7. The first submission made by the learned counsel for the appellants is that they simply cut the duty paid base paper for making rolls and tapes and where necessary interleave the carbon papers. This cannot be treated a process of manufacture as defined under Section 2(f) of the Central Excises and Salt Act, 1944. According to him the cutting of duty paid paper and packing into rolls and tapes does not turn the paper into another product nor does it bring any change in the form of paper. He drew our attention towards the decision of the Supreme Court in Union of India v. Delhi Cloth and General Mills Co. Ltd. (AIR 1963 SC 791) and Anr. decision in South Bihar Sugar Mills Ltd. v. Union of India and Anr., (1978 E.L.T. J 336) in support of his contention that the word manufacture implies a change but every change in the rawmaterials is not a manufacture. There must be such a transformation that a new and different article must emerge having a distinctive name, character and use.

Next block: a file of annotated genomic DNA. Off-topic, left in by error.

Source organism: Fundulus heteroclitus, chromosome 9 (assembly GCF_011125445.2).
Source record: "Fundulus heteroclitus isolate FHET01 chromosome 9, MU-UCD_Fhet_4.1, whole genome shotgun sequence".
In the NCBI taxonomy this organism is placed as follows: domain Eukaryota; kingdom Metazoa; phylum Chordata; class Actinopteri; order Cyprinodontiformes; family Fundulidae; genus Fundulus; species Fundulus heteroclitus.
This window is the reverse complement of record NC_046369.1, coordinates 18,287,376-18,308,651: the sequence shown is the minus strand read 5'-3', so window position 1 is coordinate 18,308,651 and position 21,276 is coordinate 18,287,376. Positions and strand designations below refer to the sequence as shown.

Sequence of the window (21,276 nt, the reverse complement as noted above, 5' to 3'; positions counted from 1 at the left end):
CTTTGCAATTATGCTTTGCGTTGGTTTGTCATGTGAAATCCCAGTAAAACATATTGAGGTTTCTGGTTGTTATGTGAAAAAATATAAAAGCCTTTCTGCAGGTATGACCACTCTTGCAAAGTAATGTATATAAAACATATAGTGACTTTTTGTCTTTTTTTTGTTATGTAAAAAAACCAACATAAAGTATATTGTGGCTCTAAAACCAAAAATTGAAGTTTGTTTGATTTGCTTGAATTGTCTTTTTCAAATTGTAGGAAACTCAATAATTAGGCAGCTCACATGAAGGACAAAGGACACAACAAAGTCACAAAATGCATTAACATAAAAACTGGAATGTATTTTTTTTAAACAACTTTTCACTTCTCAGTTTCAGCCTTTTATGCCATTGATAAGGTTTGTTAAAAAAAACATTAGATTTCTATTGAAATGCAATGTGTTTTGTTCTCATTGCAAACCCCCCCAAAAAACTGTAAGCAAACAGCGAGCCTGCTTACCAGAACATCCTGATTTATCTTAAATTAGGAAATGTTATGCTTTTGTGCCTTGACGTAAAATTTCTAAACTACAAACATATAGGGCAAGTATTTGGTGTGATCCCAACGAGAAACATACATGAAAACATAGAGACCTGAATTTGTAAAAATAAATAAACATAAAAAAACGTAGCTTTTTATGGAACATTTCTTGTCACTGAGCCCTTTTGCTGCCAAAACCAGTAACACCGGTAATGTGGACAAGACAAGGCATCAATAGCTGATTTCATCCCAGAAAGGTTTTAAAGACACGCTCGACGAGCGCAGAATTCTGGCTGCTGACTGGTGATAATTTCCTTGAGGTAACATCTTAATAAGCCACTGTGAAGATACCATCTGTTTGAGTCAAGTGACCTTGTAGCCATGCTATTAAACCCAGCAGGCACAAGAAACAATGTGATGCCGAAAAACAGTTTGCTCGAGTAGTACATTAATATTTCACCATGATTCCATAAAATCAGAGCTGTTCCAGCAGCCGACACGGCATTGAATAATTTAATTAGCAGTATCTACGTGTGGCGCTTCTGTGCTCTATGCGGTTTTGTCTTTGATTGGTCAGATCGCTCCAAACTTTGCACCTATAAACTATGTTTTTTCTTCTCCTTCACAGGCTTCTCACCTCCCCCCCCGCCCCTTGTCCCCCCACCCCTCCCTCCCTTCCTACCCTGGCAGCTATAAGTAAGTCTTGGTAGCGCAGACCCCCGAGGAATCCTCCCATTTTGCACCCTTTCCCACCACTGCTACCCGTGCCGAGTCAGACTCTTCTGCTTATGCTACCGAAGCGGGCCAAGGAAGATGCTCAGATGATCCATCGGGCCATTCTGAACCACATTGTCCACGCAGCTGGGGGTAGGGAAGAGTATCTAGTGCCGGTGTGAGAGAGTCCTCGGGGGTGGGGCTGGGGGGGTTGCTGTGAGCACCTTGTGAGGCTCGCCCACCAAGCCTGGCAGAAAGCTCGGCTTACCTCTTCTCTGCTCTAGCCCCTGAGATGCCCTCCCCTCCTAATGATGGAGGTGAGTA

8. According to him, in, both these cases, paper remains the same and there is not any change chemically or otherwise in its variety, character or quality.

9. Regarding Kraft and Ammunition paper, the learned counsel submitted that this is nothing but packing and wrapping paper which is also duty paid and it is only subjected by the appellant to a chemical process to make it fit for packing ammunition. It is after this that it is called Kraft Ammunition Paper. No process of manufacture is involved in this case also. He drew our attention towards the Indian Standard Glossary of terms used in Paper Trade and Industry (UDG 676:001:4) (August 1968 Edition) showing that there is no difference in the chemically processed paper manufactured by them and the so called packing and wrapping paper except that it is further made stronger to pack and wrap ammunition and therefore cannot be charged to duty under Item 17(4) of the Central Excise Tariff.